POLL: Two months out, Pa. voters ‘very interested’ in 2020 elections | The Numbers Racket

MINNEAPOLIS, MN - SEPTEMBER 23: Signage at an early voting center on September 23, 2016 in Minneapolis, Minnesota. Minnesota residents can vote in the general election every day until Election Day on November 8. (Photo by Stephen Maturen/Getty Images)

A new poll from Franklin and Marshall College in Lancaster, Pa. says Pennsylvania voters remain very interested in the 2020 elections (72 percent) a little more than two months out from the Nov 3 general election. 

The poll, released Aug. 27, shows that voters from both parties have maintained enthusiasm for the presidential election, while independent voters were less likely to share that sentiment. 

The Franklin & Marshall poll includes the opinions of 681 Pennsylvania registered voters, including 321 Democrats, 272 Republicans, and 88 independents. The poll, conducted from Aug. 17-23, has a margin of error of 5.2 percent.

67 … the percentage of independent voters who say they are “very interested” in the 2020 elections. 

74 … the percentage of Democrats who say they are “very interested” in the 2020 elections. 

72 … the percentage of Republicans who say they are “very interested” in the 2020 elections.

If the election were held today …

If the election were held today, 81 percent of Republicans said they would vote for President Donald Trump, with 13 percent of Republicans saying they would vote for former vice president Joe Biden. Another 2 percent of Republicans said “other” and 4 percent remained undecided.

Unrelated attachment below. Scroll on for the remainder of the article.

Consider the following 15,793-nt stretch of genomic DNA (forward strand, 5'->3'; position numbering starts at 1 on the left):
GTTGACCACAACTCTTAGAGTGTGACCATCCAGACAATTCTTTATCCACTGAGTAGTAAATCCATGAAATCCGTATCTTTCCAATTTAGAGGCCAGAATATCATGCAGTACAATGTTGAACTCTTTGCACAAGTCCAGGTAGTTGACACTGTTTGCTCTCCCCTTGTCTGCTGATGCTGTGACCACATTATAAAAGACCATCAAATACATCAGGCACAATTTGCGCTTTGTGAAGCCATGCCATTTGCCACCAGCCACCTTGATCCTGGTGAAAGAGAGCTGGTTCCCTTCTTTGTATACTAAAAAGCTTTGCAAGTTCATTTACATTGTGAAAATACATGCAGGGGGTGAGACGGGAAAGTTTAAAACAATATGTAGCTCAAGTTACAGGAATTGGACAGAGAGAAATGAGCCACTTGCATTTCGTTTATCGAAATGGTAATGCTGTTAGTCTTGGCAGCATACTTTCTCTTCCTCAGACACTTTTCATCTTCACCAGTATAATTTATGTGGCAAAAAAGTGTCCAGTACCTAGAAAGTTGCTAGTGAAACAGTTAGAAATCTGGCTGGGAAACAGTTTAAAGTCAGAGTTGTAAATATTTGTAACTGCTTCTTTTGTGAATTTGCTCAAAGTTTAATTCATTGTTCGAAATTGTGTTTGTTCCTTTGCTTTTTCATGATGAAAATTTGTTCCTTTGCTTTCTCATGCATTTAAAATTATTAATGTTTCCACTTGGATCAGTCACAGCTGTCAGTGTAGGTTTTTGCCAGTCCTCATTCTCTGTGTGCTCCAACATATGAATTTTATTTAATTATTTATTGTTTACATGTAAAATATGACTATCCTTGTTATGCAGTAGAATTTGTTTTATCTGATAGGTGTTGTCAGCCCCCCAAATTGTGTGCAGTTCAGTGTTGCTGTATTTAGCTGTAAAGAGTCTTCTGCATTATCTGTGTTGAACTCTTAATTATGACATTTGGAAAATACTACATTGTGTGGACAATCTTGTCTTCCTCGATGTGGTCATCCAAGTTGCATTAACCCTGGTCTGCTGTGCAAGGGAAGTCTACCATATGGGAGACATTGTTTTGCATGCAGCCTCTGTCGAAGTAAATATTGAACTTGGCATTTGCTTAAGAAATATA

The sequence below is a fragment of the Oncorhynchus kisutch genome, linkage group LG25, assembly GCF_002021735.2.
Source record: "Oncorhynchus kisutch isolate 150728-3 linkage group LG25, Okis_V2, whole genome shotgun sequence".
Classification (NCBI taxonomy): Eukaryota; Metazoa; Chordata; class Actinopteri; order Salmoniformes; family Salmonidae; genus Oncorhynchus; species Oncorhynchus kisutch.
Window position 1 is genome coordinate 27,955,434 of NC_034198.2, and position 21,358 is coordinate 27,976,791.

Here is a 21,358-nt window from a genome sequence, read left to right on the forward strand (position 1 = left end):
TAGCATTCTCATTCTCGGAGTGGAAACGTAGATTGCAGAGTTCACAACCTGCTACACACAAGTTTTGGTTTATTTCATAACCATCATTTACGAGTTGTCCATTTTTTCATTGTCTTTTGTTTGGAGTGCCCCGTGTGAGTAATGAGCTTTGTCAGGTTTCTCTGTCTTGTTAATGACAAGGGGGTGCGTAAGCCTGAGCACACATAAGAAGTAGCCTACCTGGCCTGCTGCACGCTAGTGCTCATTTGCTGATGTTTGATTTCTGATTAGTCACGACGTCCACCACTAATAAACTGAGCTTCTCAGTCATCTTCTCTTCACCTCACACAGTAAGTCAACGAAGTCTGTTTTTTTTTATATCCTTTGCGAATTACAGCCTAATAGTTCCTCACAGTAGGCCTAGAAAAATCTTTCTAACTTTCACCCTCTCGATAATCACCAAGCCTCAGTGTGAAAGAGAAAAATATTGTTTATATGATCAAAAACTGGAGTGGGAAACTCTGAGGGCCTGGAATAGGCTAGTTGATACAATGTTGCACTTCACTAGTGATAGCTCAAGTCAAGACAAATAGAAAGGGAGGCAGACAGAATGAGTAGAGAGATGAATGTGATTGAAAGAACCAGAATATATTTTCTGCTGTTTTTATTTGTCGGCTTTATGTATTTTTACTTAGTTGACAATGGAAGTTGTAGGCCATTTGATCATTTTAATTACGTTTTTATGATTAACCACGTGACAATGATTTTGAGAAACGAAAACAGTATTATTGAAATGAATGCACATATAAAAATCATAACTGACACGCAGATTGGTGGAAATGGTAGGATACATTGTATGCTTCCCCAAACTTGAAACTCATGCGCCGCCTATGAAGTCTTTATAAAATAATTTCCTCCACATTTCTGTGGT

Among Democrats, just 9 percent of respondents said they would vote for Trump, while 82 percent said they would vote for Biden. None said they would vote “other” and 8 percent of Democrats remain undecided. 

Demographics

Age, education, race, income and geographical region show the breakdown among Pennsylvania voters more clearly. 

Forty-four percent of respondents said they would vote for Trump were white. Just 8 percent were nonwhite voters. Meanwhile, 79 percent of nonwhite and 47 percent of white voters said they would vote for Biden.

When split by income, higher and lower earners tended to say they would vote for Biden. 

Forty percent of Trump voters said they earned less than $35,000, compared with 51 percent who earned the same and said they would vote for Biden. 

In the $35,000 – $70,000 range, 49 percent said they would vote for Biden, while 40 percent said they would vote for Trump. 

Biden has a commanding lead with voters who make more than $75,000, the poll found. 

Fifty-four percent of voters earning more than $75,000 said they would vote for Biden, compared with 38 percent who said they would vote for Trump. 

If the election were held today, 49 percent of voters with less than a high school education said they would vote for Biden, compared with 42 percent who said they would vote for Trump. 

For voters with some college background, 52 percent said they would vote for Trump, while 39 percent said they would vote for Biden. 

Biden has a double-digit lead (25 percent) among voters with a college degree, the poll shows (58-% v. 33%).

Cassie Miller
A native Pennsylvanian, Cassie Miller worked for various publications across the Midstate before joining the team at the Pennsylvania Capital-Star. In her previous roles, she has covered everything from local sports to the financial services industry. Miller has an extensive background in magazine writing, editing and design. She is a graduate of Penn State University where she served as the campus newspaper’s photo editor. She is currently pursuing her master’s degree in professional journalism at the University of Nebraska-Lincoln. In addition to her role at the Capital-Star, Miller enjoys working on her independent zines, Dead Air and Infrared.